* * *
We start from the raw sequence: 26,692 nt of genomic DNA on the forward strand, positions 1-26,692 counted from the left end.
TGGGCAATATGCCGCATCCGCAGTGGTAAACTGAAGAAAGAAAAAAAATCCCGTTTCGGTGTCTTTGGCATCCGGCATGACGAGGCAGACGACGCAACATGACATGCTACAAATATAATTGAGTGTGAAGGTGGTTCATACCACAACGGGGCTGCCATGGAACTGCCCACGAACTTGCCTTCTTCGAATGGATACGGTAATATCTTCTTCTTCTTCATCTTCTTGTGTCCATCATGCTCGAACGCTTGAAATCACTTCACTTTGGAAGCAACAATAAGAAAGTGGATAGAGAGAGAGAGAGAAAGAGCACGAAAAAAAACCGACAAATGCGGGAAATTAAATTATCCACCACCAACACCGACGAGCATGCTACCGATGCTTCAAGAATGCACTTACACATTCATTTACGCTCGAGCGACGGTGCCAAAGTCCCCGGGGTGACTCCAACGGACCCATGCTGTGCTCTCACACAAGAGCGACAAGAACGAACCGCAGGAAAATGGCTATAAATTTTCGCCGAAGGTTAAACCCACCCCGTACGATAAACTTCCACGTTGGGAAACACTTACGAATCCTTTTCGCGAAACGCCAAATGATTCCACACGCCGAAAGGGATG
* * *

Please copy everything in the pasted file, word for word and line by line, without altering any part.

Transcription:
We start from the raw sequence: 26,692 nt of genomic DNA on the forward strand, positions 1-26,692 counted from the left end.
TGGGCAATATGCCGCATCCGCAGTGGTAAACTGAAGAAAGAAAAAAAATCCCGTTTCGGTGTCTTTGGCATCCGGCATGACGAGGCAGACGACGCAACATGACATGCTACAAATATAATTGAGTGTGAAGGTGGTTCATACCACAACGGGGCTGCCATGGAACTGCCCACGAACTTGCCTTCTTCGAATGGATACGGTAATATCTTCTTCTTCTTCATCTTCTTGTGTCCATCATGCTCGAACGCTTGAAATCACTTCACTTTGGAAGCAACAATAAGAAAGTGGATAGAGAGAGAGAGAGAAAGAGCACGAAAAAAAACCGACAAATGCGGGAAATTAAATTATCCACCACCAACACCGACGAGCATGCTACCGATGCTTCAAGAATGCACTTACACATTCATTTACGCTCGAGCGACGGTGCCAAAGTCCCCGGGGTGACTCCAACGGACCCATGCTGTGCTCTCACACAAGAGCGACAAGAACGAACCGCAGGAAAATGGCTATAAATTTTCGCCGAAGGTTAAACCCACCCCGTACGATAAACTTCCACGTTGGGAAACACTTACGAATCCTTTTCGCGAAACGCCAAATGATTCCACACGCCGAAAGGGATG